Student Union opens ‘hasbara’ room in effort to fill public diplomacy vacuum.
The obesity epidemic and the climbing diabetes statistics amount to a nationwide public health emergency. Yet, thanks to modern medical science, we have a much better understanding of this silent killer. Jews with diabetes, in particular, are no longer faced with the dilemma of being forced to choose between following our traditions and beliefs or protecting our health.
Resources: 1. Friends With Diabetes (www.friendswithdiabetes.org) A Rockland County-based support group for religious Jews with diabetes. Distributes diabetes-safe recipes, sponsors meetings (separated by gender and age), and presentations by renowned rabbonim. Publications, edited by Rabbi Hirsch Meisels, in English, Hebrew and Yiddish, address halachic, social and health challenges facing frum Jews living with diabetes.
2. Jewish Diabetes Association (http://jewishdiabetes.com) An organization devoted to diabetes education and advocacy offering its website, magazine and contact persons in both Hebrew and English.
3. Living With Diabetes (www.mendosa.com) Informational website
4. American Diabetes Organization (http://www.diabetes.org)
An organization dedicated to preventing and curing diabetes and improving the lives of all people affected by the disease.
About the Author:
If you don't see your comment after publishing it, refresh the page.
Comments are closed.
What Hashem desires most is that we learn to connect with each other as children in the same family.
You are my brothers and sisters. Your pain is my pain.
Time outs increases compliance and positive behavior far more than other forms of discipline
Interestingly, sometimes people who have a very high self-awareness may experience intense reactions to circumstances that others might respond to more mildly.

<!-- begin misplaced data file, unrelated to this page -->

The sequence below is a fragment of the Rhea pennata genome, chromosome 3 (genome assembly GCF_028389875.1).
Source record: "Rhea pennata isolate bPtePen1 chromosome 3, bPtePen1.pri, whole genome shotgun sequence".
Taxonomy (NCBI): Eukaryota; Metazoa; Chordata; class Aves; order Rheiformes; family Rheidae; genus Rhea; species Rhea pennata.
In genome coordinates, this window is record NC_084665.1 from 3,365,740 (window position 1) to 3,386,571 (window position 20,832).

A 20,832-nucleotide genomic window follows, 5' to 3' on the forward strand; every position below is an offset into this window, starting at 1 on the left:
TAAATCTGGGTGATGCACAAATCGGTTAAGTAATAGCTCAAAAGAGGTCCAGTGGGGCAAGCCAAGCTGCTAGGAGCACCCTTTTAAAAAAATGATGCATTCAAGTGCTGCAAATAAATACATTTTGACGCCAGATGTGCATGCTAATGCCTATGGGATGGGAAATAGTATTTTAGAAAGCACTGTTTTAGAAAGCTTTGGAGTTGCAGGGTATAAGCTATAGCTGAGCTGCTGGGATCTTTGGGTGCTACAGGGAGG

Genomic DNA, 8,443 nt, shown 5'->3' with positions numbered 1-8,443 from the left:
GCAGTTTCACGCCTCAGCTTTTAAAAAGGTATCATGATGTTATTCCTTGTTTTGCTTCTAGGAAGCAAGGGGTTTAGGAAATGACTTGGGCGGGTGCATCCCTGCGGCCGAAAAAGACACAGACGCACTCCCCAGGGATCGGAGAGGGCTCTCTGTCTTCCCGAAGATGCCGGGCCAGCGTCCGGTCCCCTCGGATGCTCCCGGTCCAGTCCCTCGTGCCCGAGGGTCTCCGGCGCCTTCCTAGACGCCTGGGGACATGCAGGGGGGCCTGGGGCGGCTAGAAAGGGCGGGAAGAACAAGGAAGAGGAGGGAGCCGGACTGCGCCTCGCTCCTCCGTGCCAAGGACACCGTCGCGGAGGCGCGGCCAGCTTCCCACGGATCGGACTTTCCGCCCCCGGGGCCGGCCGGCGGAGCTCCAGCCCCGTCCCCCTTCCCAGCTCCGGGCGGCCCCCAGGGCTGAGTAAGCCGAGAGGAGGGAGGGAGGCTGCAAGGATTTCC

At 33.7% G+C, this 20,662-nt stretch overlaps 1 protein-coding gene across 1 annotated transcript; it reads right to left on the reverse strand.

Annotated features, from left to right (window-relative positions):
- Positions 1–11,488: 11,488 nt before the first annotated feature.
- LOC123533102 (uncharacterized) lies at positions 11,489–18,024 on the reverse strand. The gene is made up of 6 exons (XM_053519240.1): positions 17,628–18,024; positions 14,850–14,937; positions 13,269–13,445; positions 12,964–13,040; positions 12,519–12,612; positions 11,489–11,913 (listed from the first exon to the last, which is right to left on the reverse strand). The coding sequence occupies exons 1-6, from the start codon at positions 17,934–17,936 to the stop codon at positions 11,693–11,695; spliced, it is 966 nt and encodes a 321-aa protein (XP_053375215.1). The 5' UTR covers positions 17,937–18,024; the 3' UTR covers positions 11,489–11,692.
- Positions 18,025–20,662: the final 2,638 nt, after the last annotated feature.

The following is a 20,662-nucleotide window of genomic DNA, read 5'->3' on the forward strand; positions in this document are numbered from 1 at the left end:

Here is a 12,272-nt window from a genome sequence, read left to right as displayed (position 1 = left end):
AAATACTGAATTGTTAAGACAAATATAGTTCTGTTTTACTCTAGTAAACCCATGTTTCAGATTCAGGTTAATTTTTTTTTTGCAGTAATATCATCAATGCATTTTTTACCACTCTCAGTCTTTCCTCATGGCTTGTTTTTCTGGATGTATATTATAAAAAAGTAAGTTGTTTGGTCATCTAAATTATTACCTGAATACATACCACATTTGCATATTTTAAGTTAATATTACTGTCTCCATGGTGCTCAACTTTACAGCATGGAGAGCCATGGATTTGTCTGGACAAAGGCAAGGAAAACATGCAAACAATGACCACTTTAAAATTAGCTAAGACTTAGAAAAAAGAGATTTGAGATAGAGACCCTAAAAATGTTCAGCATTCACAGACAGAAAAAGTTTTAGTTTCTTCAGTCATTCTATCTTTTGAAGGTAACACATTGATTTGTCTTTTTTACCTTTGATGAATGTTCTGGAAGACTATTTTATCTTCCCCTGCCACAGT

“You Touro graduates are automatically soldiers in [Israel’s] struggle, and we count on you,” Rothstein told the graduates.
The lemonana was something else. Never had we seen a green drink look so enticing.
On his marriage, he wrote: “This is what I believe: something of the core, of the essence of this meaningful and life-affirming Judaism will not be absent from our home” (1882).
With the recent kidnapping by the Hamas and the barbaric murder of three children – Gilad Shaar, Eyal Yifrach and Naftali Frankel, we believe that the best answer to honor the memory of those murdered is to continue building those very communities – large and small – that our enemies are trying to destroy.
Written entirely through Frayda’s eyes, the reader is drawn by her unassuming personality.
Adopting an ancient exegetical approach that is based on midrashic readings of the text, thematic connections that span between various books of the Bible are revealed.
While Lipman comes from an ultra-Orthodox background and is an Orthodox rabbi, he offers a breath of fresh air when he suggests that “polarization caused by extremism and isolationism in the religious community may be the greatest internal threat to the future of the Jewish people”
Today, millions of members of the baby boomer generation are being confronted with the new realities of aging in America. Many now reaching the traditional retirement age of 65 are still fit and vigorous and do not consider themselves to be old. Thanks to medical science, 60 has indeed become the new 40, and most can look forward to years — and perhaps decades! — more of life in relatively good health. Yet, many do not want to retire.
Between 1997 and 2008, the number of children diagnosed with autism spectrum disorders (ASD) increased almost fourfold, according to the National Health Interview survey. The 2007 National Survey of Children’s Health indicated that 1.1 percent of all children born in this country are on the autism spectrum.
As Rabbi Meyer Waxman discusses elsewhere in this issue, more elderly parents are being forced, by circumstances, to move in with their adult children, as are more young adults who find themselves compelled to move back into their parents’ home. More adults have become part of the sandwich generation, as members of the six million American households today that span three or even four generations.
Fundamental and far-reaching changes are coming that will have a profound effect on every individual in New York State who receives services under the current system for caring for individuals with developmental disabilities.
Printed from: http://www.jewishpress.com/sections/health/diabetes-the-silent-killer/2012/03/14/
Scan this QR code to visit this page online: